Richard Challen death: Campaigners aim to overturn wife's conviction
A campaign to overturn the murder conviction of a woman who bludgeoned her husband to death has been launched.
Sally Challen, 57, from Claygate, in Surrey, admitted killing Richard Challen, 61, in 2010 but denied murder.
She was jailed for life in June 2011, and ordered to serve a minimum of 22 years, but later had the jail term reduced by four years on appeal.
Justice for Women wants new evidence about her husband's "controlling behaviour" to be taken into account.
Challen's lawyer, and co-founder of the group, Harriet Wistrich, said her conviction could be reduced to manslaughter because since her trial a new law on coercive control had been introduced.
Ms Wistrich said Challen was "very much the submissive person in the relationship".
"It was an extremely psychologically-controlling relationship in which she was not allowed to question him."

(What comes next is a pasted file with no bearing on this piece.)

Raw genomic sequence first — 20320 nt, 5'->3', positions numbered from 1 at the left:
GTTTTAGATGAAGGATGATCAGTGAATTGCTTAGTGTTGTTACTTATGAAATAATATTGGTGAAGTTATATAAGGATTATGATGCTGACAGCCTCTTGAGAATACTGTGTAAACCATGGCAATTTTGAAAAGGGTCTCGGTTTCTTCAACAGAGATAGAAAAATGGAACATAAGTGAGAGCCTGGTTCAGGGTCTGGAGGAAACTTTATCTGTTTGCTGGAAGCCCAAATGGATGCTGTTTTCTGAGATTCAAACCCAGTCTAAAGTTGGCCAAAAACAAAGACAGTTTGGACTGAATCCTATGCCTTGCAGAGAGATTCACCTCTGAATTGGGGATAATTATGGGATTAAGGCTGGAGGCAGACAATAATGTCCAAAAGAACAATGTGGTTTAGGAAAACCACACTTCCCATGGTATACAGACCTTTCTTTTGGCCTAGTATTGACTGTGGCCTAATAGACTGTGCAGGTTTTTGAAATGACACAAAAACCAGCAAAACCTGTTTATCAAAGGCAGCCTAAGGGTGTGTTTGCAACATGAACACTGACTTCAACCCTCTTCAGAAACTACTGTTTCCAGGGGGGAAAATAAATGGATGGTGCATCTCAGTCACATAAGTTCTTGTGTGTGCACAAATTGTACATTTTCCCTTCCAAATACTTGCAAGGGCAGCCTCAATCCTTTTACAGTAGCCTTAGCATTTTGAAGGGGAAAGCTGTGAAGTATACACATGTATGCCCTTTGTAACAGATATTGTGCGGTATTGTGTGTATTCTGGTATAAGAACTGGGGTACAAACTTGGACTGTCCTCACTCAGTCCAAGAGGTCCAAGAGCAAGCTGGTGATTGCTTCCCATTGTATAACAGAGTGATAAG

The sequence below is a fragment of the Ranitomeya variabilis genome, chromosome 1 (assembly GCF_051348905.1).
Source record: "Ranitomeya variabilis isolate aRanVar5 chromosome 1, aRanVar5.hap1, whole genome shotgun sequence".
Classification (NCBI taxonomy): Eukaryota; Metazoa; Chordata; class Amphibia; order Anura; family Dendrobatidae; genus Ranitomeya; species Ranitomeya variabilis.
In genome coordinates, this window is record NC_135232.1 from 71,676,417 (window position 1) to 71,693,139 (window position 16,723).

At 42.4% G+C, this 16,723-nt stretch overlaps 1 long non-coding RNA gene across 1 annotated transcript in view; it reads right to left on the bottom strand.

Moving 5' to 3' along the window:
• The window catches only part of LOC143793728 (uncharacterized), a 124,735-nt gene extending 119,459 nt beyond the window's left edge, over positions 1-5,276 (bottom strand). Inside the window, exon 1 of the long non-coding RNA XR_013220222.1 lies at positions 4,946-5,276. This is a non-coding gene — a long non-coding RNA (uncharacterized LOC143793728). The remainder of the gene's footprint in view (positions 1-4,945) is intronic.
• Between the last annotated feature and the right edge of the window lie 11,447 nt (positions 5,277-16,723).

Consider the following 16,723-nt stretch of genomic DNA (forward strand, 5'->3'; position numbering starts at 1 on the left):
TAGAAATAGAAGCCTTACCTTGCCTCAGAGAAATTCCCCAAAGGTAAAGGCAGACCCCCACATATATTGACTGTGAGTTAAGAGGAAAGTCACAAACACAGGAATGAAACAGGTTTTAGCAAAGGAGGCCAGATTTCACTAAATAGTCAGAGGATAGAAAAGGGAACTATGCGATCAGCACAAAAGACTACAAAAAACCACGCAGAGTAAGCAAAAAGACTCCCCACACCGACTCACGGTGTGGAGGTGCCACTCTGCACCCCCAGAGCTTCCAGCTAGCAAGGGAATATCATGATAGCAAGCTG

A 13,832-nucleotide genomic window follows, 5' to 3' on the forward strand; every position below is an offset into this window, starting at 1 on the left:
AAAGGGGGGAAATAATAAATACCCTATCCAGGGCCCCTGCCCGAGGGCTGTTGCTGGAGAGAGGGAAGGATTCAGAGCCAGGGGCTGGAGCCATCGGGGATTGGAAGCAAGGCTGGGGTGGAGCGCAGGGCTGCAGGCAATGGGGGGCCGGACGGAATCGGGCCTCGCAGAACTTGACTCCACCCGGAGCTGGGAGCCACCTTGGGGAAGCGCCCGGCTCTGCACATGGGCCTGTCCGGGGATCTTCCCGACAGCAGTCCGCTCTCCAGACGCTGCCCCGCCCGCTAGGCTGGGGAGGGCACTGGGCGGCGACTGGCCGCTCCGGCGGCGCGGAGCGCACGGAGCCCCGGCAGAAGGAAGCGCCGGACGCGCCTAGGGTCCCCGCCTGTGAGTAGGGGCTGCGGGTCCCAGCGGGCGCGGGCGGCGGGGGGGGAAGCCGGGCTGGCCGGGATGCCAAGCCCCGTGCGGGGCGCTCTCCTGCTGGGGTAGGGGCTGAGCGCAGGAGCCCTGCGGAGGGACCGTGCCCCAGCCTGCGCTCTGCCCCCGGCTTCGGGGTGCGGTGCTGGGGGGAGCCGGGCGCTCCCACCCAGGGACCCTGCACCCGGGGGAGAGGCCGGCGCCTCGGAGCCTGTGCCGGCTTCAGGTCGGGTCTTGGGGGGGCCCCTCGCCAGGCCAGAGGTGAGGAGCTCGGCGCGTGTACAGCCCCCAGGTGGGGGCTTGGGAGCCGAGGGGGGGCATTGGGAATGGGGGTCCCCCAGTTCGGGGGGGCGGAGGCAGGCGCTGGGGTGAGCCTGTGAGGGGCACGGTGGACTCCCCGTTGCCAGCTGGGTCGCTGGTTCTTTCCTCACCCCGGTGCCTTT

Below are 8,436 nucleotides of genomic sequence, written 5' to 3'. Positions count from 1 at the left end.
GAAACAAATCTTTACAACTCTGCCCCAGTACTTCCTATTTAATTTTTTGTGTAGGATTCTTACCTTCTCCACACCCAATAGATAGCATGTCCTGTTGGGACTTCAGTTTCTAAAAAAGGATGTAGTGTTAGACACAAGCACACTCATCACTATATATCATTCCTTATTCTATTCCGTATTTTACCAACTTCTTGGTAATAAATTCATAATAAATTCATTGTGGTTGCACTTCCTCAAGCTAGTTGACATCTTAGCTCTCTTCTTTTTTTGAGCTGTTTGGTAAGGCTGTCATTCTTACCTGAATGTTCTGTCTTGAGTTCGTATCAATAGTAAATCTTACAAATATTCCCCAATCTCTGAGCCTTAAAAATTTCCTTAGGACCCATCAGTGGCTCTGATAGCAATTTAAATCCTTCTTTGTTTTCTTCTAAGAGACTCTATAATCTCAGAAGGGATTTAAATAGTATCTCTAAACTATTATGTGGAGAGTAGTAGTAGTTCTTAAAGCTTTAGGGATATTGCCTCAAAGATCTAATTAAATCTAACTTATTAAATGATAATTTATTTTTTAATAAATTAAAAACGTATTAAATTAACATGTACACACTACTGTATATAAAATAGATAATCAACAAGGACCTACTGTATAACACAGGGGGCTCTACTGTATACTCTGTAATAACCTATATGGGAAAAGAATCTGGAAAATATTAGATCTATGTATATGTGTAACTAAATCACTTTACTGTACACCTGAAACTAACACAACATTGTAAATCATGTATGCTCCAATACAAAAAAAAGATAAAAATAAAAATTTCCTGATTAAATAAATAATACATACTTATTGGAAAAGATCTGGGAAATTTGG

She said the new law would have recognised that Challen had "killed out of a sense of total desperation rather than out of jealousy".
Challen had denied murder, claiming diminished responsibility.
During her trial, jurors were told she attacked the retired businessman with a hammer as he ate lunch at the kitchen table in their former marital home.
She had believed he was cheating on her with other women.
After attacking him, she drove 70 miles to Beachy Head in East Sussex, where she admitted to chaplains trying to coax her away from the cliff edge that she had killed her husband of 31 years.